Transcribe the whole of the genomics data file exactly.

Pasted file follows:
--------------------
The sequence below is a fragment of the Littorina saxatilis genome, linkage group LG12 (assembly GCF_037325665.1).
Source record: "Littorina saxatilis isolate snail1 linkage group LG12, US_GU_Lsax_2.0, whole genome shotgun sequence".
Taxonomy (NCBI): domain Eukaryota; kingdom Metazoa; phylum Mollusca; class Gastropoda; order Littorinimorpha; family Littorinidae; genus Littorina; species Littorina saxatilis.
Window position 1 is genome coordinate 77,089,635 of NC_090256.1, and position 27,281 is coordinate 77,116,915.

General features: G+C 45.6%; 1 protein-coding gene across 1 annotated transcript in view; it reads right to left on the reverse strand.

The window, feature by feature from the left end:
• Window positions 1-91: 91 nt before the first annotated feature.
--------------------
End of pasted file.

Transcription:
The sequence below is a fragment of the Littorina saxatilis genome, linkage group LG12 (assembly GCF_037325665.1).
Source record: "Littorina saxatilis isolate snail1 linkage group LG12, US_GU_Lsax_2.0, whole genome shotgun sequence".
Taxonomy (NCBI): domain Eukaryota; kingdom Metazoa; phylum Mollusca; class Gastropoda; order Littorinimorpha; family Littorinidae; genus Littorina; species Littorina saxatilis.
Window position 1 is genome coordinate 77,089,635 of NC_090256.1, and position 27,281 is coordinate 77,116,915.

General features: G+C 45.6%; 1 protein-coding gene across 1 annotated transcript in view; it reads right to left on the reverse strand.

The window, feature by feature from the left end:
• Window positions 1-91: 91 nt before the first annotated feature.